Students at Black River Falls High School have teamed up with the American Heart Association to help raise money for the charity.
Starting on Monday, January 26, Pep Club adviser Laura Christenson asked students to buy red t-shirts for ten dollars. Christenson has been the main organizer of this fundraiser after activities director Jim Rufsholm was presented the idea by a spokeswoman from the American Heart Association.
“He designated it to Pep Club because he thought it was something that we could work with,” said Christenson.
As well as selling t-shirts, Pep Club will be hosting a “red out” basketball game on February 17. Pep Club asks students to wear red at the game. At half time, Pep Club will run a 50/50 raffle where half of the proceeds will go to the American Heart Association, and club members will be selling memorial hearts for a dollar to be hung around the school.
“The whole purpose of this fundraiser is to not only raise money for research, but also to promote health and really bring awareness to one of the number one killers in the United States,” said Christenson.
The American Heart Association is a nonprofit organization that raises money to help aid in research, reduce deaths caused by cardiovascular problems, and to raise awareness of cardiovascular diseases.
The district virtual school committee has been debating the choice of a new website host for online classes.
Currently, the district is paired with K12’s Peak program but Mary Burns said, “We’ve had some concerns about the content and delivery.”
Although Byrns is happy that Peak “offers a wide variety of classes,” she hoped to improve upon the Middlebury foreign language courses. “I would like to see more contact and relationship-building with our students,” Byrns says.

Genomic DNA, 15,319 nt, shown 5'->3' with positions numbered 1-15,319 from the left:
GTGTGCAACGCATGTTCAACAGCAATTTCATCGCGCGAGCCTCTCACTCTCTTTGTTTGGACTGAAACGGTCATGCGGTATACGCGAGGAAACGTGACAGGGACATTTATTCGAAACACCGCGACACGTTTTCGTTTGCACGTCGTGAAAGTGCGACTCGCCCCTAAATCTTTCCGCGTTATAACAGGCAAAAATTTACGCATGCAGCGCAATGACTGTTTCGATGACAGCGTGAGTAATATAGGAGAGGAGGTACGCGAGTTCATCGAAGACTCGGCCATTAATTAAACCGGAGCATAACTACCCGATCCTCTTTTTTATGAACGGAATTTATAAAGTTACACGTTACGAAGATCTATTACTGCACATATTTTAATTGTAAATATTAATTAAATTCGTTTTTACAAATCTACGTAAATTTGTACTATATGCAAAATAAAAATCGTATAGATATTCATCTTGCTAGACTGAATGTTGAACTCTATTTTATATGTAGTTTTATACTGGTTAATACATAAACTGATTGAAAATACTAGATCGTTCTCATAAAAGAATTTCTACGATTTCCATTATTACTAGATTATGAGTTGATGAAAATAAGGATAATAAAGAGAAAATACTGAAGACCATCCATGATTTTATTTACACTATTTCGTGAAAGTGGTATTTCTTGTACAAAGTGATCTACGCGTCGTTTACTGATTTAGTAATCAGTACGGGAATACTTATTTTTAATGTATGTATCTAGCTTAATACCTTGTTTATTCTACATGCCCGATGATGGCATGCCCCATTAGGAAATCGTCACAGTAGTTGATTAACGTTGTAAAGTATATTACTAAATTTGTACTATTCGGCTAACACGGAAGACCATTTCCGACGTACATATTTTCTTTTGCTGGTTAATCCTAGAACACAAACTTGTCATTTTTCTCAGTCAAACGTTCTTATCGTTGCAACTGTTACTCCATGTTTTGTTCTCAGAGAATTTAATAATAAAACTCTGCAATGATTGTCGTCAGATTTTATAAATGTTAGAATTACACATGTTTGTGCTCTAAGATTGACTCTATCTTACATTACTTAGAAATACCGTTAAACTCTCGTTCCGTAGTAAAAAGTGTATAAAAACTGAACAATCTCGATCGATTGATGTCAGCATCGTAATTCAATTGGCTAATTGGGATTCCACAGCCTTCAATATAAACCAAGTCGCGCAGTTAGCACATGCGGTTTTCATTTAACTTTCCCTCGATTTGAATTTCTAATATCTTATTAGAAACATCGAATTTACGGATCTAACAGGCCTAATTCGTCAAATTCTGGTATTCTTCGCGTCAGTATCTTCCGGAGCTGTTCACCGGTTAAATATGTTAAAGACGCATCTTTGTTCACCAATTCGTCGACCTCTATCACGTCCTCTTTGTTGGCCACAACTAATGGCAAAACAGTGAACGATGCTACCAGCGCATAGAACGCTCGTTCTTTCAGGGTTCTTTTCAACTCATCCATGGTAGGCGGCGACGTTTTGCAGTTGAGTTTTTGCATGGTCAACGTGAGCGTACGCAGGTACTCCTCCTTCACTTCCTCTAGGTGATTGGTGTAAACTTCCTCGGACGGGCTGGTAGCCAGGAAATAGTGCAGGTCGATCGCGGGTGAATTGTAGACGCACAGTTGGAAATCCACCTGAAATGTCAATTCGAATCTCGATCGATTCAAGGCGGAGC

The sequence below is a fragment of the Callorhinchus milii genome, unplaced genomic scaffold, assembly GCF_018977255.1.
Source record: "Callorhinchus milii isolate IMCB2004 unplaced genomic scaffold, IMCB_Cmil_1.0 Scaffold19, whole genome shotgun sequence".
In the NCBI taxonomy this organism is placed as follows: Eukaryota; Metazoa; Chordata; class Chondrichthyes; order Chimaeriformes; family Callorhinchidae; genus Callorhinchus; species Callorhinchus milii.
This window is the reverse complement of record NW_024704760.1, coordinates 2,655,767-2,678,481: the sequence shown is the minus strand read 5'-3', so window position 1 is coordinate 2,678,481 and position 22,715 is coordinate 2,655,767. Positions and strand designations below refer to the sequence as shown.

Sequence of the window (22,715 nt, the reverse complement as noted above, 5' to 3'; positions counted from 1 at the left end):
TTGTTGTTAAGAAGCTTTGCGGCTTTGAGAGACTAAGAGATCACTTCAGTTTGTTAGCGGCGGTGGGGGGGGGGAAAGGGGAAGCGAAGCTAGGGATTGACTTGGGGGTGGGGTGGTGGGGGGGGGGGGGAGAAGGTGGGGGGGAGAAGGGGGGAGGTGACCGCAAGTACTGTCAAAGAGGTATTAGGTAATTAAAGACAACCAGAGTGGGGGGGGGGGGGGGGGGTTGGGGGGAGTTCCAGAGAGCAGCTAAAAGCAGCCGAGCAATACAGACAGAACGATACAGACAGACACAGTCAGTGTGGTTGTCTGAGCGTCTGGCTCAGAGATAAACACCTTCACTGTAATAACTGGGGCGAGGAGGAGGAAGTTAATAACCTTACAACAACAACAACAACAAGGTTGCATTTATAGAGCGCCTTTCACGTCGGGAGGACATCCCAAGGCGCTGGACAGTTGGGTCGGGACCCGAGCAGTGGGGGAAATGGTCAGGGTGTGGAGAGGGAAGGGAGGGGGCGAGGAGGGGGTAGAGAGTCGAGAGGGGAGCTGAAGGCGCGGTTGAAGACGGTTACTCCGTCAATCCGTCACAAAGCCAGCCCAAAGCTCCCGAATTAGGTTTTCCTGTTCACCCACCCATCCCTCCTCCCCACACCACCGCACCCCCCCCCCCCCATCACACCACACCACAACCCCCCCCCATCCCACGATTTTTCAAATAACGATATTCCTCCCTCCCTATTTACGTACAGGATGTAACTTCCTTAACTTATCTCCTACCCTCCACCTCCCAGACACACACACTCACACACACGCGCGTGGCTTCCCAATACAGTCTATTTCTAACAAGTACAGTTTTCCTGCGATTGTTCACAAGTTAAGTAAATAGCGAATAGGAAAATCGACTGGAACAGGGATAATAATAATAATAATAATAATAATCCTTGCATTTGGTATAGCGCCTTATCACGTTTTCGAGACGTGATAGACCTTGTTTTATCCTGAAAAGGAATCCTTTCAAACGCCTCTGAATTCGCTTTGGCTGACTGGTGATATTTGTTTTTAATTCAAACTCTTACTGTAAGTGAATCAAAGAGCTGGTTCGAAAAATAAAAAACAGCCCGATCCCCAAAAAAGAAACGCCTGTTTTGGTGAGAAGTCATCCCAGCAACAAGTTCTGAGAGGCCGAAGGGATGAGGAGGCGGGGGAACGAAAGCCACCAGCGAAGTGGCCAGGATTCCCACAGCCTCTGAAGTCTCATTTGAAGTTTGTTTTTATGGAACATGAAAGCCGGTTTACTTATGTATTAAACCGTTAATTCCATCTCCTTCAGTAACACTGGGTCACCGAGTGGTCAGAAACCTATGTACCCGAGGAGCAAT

Because of Peak’s mismatched course dates, timely grading and missing assignments were an issue this past semester. These system issues created more work for our students and Byrns.
“Students even found errors in test questions, which resulted in a drop of confidence in their content,” said Byrns.
Misunderstandings and gradebook issues have stirred up frustrating troubleshooting and contact with the language professors, but many have felt that the professors lacked reliability when contacted about these problems.
With disappearing work, ungraded assignments and slow communication, the committee has started looking at other options. “As of now, we are still learning about possible vendors and are scheduling times to meet with them,” Byrns said.
A change in website would mean students would have to learn a new interface, but Byrns said that she is confident that our online students have the ability to adapt easily to different systems of learning already, and that this change shouldn’t be an issue.